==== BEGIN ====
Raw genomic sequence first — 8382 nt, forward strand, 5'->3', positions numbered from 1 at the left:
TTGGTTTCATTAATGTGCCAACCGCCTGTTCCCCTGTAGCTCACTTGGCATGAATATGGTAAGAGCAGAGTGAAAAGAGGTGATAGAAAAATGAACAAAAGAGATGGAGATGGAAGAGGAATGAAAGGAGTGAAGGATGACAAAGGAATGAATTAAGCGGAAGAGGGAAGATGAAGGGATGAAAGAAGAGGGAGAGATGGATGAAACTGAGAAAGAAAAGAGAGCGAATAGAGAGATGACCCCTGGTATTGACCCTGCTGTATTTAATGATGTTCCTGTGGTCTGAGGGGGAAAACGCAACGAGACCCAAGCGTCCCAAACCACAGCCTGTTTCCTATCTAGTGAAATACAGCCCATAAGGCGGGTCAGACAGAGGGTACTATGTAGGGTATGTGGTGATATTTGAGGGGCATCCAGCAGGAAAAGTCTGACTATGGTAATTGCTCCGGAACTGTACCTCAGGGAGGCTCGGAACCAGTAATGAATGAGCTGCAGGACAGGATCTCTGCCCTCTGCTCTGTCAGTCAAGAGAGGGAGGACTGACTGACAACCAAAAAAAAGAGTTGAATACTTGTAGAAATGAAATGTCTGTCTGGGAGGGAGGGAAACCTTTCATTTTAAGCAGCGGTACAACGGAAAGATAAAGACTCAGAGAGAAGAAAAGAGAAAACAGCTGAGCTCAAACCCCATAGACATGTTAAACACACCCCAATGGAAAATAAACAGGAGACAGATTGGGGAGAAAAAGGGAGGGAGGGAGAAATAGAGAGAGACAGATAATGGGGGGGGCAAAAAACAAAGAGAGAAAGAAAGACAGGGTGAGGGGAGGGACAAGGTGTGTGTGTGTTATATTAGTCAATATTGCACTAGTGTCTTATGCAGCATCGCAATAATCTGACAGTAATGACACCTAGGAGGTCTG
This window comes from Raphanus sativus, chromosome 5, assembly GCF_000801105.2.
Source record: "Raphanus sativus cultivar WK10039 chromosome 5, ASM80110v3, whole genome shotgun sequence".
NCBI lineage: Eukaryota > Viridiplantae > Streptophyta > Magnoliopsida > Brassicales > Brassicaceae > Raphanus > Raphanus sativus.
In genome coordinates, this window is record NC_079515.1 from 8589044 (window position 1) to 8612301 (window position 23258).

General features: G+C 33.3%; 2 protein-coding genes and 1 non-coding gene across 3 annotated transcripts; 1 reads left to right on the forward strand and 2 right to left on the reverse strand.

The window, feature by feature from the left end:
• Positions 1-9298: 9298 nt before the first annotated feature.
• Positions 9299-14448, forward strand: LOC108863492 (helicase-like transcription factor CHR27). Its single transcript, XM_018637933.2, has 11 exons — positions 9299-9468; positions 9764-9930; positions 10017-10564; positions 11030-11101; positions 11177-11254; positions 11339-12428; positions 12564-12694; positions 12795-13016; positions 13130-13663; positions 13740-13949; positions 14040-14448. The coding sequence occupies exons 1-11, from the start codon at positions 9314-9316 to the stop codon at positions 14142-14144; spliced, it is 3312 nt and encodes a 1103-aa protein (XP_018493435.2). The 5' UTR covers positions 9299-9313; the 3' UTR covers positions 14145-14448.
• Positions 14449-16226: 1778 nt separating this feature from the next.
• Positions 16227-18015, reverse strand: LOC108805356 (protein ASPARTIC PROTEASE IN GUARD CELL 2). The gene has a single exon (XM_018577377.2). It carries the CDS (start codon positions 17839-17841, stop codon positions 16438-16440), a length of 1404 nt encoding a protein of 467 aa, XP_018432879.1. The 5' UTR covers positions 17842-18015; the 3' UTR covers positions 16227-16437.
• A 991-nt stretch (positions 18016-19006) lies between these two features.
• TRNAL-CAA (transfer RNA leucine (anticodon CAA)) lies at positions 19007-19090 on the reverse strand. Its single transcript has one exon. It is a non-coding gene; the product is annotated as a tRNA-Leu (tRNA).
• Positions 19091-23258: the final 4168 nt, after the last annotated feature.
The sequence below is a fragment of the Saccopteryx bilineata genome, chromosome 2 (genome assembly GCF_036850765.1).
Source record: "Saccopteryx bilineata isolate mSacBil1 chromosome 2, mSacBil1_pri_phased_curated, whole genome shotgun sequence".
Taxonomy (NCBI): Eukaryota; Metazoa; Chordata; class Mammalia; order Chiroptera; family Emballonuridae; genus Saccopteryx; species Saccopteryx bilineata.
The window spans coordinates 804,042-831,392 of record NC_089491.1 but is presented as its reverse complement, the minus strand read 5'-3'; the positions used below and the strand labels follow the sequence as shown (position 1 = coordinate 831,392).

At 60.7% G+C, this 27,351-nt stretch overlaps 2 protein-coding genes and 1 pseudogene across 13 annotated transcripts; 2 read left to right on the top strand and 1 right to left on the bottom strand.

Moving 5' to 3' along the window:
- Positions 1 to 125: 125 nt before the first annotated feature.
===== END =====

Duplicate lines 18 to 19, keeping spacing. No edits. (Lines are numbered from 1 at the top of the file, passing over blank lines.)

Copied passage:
Taxonomy (NCBI): Eukaryota; Metazoa; Chordata; class Mammalia; order Chiroptera; family Emballonuridae; genus Saccopteryx; species Saccopteryx bilineata.
The window spans coordinates 804,042-831,392 of record NC_089491.1 but is presented as its reverse complement, the minus strand read 5'-3'; the positions used below and the strand labels follow the sequence as shown (position 1 = coordinate 831,392).